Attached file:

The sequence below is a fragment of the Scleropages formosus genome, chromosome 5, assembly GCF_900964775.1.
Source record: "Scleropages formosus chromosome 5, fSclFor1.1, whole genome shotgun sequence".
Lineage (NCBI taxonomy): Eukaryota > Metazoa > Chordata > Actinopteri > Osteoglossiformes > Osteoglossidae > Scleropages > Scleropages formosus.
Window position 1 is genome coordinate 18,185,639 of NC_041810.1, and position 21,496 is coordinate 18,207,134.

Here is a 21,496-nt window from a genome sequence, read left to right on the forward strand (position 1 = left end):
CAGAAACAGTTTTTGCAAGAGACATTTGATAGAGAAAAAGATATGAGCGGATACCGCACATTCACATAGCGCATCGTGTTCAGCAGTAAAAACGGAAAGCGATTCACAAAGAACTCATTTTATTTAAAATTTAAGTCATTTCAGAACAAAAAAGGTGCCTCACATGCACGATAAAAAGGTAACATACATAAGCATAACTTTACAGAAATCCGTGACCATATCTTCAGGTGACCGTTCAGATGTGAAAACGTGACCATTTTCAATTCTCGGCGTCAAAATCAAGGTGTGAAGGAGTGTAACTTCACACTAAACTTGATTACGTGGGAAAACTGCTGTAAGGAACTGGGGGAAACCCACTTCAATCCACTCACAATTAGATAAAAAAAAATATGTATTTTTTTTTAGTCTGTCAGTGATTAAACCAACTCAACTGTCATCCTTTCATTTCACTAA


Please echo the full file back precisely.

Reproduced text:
The sequence below is a fragment of the Scleropages formosus genome, chromosome 5, assembly GCF_900964775.1.
Source record: "Scleropages formosus chromosome 5, fSclFor1.1, whole genome shotgun sequence".
Lineage (NCBI taxonomy): Eukaryota > Metazoa > Chordata > Actinopteri > Osteoglossiformes > Osteoglossidae > Scleropages > Scleropages formosus.
Window position 1 is genome coordinate 18,185,639 of NC_041810.1, and position 21,496 is coordinate 18,207,134.

Here is a 21,496-nt window from a genome sequence, read left to right on the forward strand (position 1 = left end):
CAGAAACAGTTTTTGCAAGAGACATTTGATAGAGAAAAAGATATGAGCGGATACCGCACATTCACATAGCGCATCGTGTTCAGCAGTAAAAACGGAAAGCGATTCACAAAGAACTCATTTTATTTAAAATTTAAGTCATTTCAGAACAAAAAAGGTGCCTCACATGCACGATAAAAAGGTAACATACATAAGCATAACTTTACAGAAATCCGTGACCATATCTTCAGGTGACCGTTCAGATGTGAAAACGTGACCATTTTCAATTCTCGGCGTCAAAATCAAGGTGTGAAGGAGTGTAACTTCACACTAAACTTGATTACGTGGGAAAACTGCTGTAAGGAACTGGGGGAAACCCACTTCAATCCACTCACAATTAGATAAAAAAAAATATGTATTTTTTTTTAGTCTGTCAGTGATTAAACCAACTCAACTGTCATCCTTTCATTTCACTAA